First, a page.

1. Arkadie’s prose is kind of godawful. I mean, don’t get me wrong, her actual words aren’t [usually] at fault, but she throws random commas in random places in which they don’t belong, she’s constantly separating her “in which”es and she called a fence “rod iron” instead of “wrought iron”. I get that these are free books on Kindle and stuff, but the other five books in the series are all at least $2.99 and, as cheap as that is, I still feel like it’s worth somebody’s time to edit these things. They aren’t that long; I read them both in a matter of a couple of hours total.

The following point(s) apply to both Parched and The Seventh Sister, which I have yet to discuss, but will shortly.

2. Her protagonists are super subject to Mary Sue syndrome. For anybody who doesn’t speak author, this is a very common pitfall of authors *coughcough Christopher Paolini’s Eragon coughcough* to “self-insert” the author into a text (exhibit A: Bella Swan via Twilight), or, more commonly as used today, over idealize the protagonist to the point where they are literally better than everybody else present. Prettier, smarter, “The One”, “The Prophesy”, etc. etc. Everyone wants them, they can do no wrong, you name it. Generally speaking, it’s the placing of the protagonist above everybody else and largely assuming or insinuating that they are without fault. It’s a huge problem in fiction writing, and the term got its start in Star Trek fanfiction (check Wikipedia). For the record, the term for males in this position is Marty Stu, which is, quite frankly, hilarious.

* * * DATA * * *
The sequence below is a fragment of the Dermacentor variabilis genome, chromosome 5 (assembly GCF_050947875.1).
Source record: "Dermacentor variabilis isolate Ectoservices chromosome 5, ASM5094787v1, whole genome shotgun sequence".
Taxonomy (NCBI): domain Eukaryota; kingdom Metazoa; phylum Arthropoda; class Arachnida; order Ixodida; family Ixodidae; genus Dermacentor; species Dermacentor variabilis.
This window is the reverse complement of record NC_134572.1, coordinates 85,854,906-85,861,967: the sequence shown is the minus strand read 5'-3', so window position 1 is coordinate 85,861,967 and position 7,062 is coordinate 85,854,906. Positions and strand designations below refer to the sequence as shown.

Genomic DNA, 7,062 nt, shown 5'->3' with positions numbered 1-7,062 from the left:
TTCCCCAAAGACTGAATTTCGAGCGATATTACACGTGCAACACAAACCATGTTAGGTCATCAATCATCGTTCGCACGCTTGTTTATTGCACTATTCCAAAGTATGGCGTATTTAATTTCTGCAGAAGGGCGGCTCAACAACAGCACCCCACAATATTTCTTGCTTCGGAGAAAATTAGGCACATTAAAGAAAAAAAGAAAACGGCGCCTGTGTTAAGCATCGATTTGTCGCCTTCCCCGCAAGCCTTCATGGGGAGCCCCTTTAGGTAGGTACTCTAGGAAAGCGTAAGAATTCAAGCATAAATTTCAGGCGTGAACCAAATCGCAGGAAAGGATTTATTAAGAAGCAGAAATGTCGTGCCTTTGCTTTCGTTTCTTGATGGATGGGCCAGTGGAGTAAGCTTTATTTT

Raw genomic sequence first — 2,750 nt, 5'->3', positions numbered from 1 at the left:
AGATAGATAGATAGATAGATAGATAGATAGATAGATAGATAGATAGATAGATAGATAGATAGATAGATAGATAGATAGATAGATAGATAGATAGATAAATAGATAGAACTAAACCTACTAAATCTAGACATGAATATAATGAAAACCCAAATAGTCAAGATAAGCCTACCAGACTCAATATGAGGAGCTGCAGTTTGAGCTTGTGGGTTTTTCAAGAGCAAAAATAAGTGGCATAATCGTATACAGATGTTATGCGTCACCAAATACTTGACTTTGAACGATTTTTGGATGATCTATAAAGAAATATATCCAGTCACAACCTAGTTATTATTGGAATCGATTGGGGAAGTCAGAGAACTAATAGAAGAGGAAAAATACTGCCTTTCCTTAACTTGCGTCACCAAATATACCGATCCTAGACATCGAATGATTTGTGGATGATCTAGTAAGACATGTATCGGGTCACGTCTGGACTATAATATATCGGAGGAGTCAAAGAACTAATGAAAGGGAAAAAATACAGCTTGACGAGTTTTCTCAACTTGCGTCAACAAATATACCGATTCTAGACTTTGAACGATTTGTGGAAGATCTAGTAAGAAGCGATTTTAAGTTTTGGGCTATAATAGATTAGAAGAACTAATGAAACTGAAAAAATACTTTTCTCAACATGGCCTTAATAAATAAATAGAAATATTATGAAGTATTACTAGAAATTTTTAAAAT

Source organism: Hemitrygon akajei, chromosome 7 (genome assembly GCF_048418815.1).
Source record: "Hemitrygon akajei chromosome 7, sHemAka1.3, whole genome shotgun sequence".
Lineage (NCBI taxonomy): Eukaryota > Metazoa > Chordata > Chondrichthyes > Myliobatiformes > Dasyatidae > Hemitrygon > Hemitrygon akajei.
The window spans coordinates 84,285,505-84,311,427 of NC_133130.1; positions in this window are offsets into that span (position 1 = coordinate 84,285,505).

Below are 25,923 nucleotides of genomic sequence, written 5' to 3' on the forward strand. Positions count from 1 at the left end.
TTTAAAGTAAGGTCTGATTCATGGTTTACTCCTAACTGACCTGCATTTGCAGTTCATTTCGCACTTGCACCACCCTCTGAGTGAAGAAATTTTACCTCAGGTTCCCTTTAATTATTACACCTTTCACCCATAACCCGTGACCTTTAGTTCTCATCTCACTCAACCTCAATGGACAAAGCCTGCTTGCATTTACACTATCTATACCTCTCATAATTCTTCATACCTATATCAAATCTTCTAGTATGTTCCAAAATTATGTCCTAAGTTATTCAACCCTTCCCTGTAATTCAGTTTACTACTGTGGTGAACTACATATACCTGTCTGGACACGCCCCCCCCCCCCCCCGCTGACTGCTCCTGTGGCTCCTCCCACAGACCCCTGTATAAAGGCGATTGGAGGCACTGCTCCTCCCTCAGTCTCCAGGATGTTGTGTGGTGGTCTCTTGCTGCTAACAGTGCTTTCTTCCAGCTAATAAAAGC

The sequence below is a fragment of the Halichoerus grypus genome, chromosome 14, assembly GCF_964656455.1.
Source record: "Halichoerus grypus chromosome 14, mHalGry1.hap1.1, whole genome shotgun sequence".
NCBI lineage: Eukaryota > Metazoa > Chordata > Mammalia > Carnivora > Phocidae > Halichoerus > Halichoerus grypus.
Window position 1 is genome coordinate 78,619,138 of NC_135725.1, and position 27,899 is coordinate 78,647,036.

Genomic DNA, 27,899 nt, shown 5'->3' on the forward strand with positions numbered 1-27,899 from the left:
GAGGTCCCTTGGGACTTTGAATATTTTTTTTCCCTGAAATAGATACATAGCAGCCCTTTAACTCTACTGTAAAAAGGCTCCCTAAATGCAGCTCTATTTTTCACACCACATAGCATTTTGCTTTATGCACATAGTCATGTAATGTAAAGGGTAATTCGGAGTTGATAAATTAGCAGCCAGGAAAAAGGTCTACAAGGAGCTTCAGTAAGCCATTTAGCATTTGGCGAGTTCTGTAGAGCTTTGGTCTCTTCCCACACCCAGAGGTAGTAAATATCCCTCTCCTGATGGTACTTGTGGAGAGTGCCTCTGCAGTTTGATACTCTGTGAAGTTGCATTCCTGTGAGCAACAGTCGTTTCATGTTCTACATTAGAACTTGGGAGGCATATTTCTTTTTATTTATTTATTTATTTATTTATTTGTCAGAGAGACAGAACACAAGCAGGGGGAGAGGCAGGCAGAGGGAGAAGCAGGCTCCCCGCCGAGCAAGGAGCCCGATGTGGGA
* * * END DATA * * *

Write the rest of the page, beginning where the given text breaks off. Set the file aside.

3. Neither of her protagonists in the first two novels have a unique voice with which they tell their stories, think, act, or reason. Both novels are told in the same storytelling style–which I can’t condemn too hard because I understand how hard it can be to change your style–but even so, when you’re working with characters who are separate people, they need to be employed with their own voices.